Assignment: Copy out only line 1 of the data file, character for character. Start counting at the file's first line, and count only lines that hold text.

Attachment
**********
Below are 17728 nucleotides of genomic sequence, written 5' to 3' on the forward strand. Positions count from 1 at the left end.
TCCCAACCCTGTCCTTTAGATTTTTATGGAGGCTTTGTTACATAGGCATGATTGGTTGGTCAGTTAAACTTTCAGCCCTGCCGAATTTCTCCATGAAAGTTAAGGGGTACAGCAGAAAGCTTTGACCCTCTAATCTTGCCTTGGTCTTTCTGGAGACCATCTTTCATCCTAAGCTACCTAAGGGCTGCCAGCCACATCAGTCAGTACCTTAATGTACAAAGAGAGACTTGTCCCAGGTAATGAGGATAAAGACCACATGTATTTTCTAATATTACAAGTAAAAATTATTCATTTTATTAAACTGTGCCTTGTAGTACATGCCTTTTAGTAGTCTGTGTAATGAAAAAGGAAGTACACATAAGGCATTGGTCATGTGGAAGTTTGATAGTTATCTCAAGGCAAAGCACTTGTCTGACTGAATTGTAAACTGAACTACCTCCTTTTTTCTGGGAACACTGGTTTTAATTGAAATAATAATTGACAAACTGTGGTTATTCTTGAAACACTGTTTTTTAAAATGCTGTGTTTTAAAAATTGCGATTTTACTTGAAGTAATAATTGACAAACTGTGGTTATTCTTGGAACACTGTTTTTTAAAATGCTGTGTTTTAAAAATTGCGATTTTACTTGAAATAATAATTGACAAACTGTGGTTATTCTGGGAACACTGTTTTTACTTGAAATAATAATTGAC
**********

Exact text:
Below are 17728 nucleotides of genomic sequence, written 5' to 3' on the forward strand. Positions count from 1 at the left end.